As in most rapid transit systems, it is focused on core- periphery relations; the network extensions have reinforced the nodal role of the historical city core through the links among confluent lines. Not having a fixed limit for the core center, and taking as a reference the limit of the scope of the Proyecto Madrid Centro, 48% of that area is at less than 300 m of a metro station. That figure is similaire to that in Paris; Manhattan seems to present a similar figure. Mumbai, a city that plans to introduce a rapid transit system in the next years, uses the rail network as the backbone of its public transportation system, with a less dense coverage. Buenos Aires combines a low density rapid transit network with the railroads. The following maps show the described networks of those cities at the same scale, as well as the 300 m radius from the stations.
The network finds its best efficiency through its exchanges with other public and private transportations modes. The city is served by several high speed and conventional rail lines, long distance buses and the Barajas airport; the metropolitan scale transportation rests on the suburban rail network, along conventional rail tracks, and some recent extensions of the metro network.
Line 12 (also known as Metrosur) (A) is noteworthy among these extensions. It is a circle line linking the southern metropolitan municipalities (historically those less favored in economical terms). It is linked to the rest of the network through the suburban trains and a single connection to a metro line.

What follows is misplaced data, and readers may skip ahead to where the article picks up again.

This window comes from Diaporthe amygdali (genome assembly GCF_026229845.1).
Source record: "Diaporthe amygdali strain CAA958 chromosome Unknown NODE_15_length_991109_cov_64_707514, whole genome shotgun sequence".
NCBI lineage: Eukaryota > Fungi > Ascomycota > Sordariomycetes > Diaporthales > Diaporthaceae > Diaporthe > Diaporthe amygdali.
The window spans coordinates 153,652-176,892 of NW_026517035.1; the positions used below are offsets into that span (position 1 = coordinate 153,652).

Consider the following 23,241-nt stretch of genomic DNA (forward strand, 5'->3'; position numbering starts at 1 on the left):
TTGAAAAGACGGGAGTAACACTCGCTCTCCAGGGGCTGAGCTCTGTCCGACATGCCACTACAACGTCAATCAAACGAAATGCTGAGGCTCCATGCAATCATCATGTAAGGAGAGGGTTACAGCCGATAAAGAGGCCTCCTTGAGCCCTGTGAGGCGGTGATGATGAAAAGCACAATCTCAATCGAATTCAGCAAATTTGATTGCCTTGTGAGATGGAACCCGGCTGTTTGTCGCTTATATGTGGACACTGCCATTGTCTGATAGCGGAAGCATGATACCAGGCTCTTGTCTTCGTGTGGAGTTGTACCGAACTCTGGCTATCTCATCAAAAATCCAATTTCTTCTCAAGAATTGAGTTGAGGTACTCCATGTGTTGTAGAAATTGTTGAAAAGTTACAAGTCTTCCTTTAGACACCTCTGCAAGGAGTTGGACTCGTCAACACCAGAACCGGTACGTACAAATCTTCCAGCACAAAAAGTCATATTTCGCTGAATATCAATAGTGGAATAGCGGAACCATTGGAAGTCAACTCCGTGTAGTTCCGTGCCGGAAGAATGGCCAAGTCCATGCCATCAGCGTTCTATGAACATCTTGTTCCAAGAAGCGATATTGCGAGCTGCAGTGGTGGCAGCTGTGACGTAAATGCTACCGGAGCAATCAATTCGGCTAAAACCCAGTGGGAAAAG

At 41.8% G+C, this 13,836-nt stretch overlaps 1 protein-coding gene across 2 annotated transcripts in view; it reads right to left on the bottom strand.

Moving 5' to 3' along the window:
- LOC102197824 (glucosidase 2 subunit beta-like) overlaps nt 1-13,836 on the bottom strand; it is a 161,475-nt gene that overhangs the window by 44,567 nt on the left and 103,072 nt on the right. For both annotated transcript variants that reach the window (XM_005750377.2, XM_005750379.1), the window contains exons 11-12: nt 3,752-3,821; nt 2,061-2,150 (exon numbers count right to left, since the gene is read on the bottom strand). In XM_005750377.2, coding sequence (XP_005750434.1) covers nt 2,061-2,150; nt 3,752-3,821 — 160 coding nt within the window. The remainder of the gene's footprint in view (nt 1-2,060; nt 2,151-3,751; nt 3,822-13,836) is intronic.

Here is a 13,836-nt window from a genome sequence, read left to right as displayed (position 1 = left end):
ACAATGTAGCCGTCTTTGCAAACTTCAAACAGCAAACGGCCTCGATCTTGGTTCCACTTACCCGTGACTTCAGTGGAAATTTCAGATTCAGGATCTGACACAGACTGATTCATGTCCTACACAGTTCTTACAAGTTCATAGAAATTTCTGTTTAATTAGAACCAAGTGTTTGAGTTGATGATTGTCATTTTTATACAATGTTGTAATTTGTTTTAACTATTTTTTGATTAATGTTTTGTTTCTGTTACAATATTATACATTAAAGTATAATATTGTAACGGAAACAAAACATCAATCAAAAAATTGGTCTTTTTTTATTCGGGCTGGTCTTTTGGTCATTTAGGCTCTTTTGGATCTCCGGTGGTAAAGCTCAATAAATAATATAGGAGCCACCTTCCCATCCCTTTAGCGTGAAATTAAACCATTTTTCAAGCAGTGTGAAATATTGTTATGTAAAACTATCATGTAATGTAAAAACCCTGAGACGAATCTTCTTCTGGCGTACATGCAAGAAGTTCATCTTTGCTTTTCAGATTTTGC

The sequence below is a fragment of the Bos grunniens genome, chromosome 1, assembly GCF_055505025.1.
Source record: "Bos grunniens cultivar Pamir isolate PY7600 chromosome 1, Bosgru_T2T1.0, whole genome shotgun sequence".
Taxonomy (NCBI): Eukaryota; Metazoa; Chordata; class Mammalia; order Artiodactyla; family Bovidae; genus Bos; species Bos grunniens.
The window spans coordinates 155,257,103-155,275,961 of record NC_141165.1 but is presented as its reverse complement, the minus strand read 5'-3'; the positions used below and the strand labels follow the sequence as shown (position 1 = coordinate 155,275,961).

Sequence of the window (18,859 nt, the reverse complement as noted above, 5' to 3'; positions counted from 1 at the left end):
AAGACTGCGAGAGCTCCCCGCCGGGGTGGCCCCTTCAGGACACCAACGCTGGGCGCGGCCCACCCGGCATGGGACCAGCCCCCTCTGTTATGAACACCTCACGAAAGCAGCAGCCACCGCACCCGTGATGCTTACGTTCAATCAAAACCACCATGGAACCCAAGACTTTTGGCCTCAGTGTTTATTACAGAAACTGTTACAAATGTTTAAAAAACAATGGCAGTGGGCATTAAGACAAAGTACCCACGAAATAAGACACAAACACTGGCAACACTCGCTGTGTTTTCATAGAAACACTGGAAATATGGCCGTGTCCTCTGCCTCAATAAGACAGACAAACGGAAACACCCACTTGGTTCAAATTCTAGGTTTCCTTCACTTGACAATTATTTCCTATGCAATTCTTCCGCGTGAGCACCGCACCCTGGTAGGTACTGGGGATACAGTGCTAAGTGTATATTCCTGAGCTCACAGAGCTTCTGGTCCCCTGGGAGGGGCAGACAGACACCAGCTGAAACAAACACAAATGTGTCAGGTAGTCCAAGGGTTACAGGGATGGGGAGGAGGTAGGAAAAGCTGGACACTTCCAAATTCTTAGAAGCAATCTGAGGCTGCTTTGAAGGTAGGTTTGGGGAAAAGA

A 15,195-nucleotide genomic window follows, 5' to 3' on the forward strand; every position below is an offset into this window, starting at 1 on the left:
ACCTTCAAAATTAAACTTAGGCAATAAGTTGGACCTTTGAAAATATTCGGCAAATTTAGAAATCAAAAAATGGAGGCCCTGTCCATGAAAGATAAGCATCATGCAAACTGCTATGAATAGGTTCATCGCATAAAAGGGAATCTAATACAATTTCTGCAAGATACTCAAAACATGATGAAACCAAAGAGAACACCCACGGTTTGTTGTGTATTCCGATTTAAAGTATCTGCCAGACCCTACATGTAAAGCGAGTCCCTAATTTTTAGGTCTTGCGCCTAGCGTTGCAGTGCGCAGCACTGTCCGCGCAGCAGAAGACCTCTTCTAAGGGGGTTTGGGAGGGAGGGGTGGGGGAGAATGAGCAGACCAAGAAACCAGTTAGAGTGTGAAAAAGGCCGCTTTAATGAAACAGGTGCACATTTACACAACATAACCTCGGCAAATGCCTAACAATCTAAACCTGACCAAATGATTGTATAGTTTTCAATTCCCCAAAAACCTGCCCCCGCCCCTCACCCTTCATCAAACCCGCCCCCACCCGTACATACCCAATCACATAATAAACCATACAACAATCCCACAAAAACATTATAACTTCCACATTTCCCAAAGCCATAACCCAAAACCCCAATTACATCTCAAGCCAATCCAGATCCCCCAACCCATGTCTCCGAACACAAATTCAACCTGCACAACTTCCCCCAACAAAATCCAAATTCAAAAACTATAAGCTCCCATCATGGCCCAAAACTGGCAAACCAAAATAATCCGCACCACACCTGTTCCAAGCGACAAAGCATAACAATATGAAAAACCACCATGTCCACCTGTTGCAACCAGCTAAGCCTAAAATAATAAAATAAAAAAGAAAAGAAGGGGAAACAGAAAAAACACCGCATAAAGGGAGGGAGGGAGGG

Three tram lines have been added recently to the network. One covers the new residential developments on the northern part of the Madrid municipality (B), and the two others cover the low density developments to the southwest (C,D); a still reduced occupation rate at the northern housing areas and low densities on the southwest make for a complex economic management.
These are some numbers related to the density of the urban core of Madrid, based on gross floor areas as tabulated in the land registry in 2010. The area covered is the scope of the Proyecto Madrid Centro, including 36.833 lots with an agregated area of 33,829 millions sq m and an agregated gross floor area of 101,434 million sq meters; the average floor-area ratio is 2,99.
The first map shows the gross floor area of each lot, in sq m
This map shows the location of the 10 lots with the highest gross floor area; for those knowing Madrid, they are sometimes conventional buildings, but they are located on very large fiscal lots.
The floor-area ratio map shows that the highest ratios are on average on the dense extensions of the 19th and 20th centuries
The ten highest floor-area ratios correspond generally to large department stores or towers
Added gross floor area of the lots adjoining the Gran Vía, a large avenue (1.300 m long) open through the central core at the begining of the 20th century.
Added gross floor area of the lots adjoining the Puerta del Sol square (225 m on its long axis), the central point of the urban core.
Added gross floor area of the lots adjoining the retailing core of Madrid (the commercial streets linking the Puerta del Sol to the Gran Vía), an area with a combined land area of some 150.000 sq m.
Added gross floor area of the lots included in Azca, the northern business district on the Castellana Avenue (the number is set to grow due to the reconstruction of an arsoned office tower), an area with a combined land area of some 190.000 sq m..
Floor-area ratio in Azca is not substantially higher than in the retailing core of the city, but a different architecture and management scheme has produced a completely different tissue.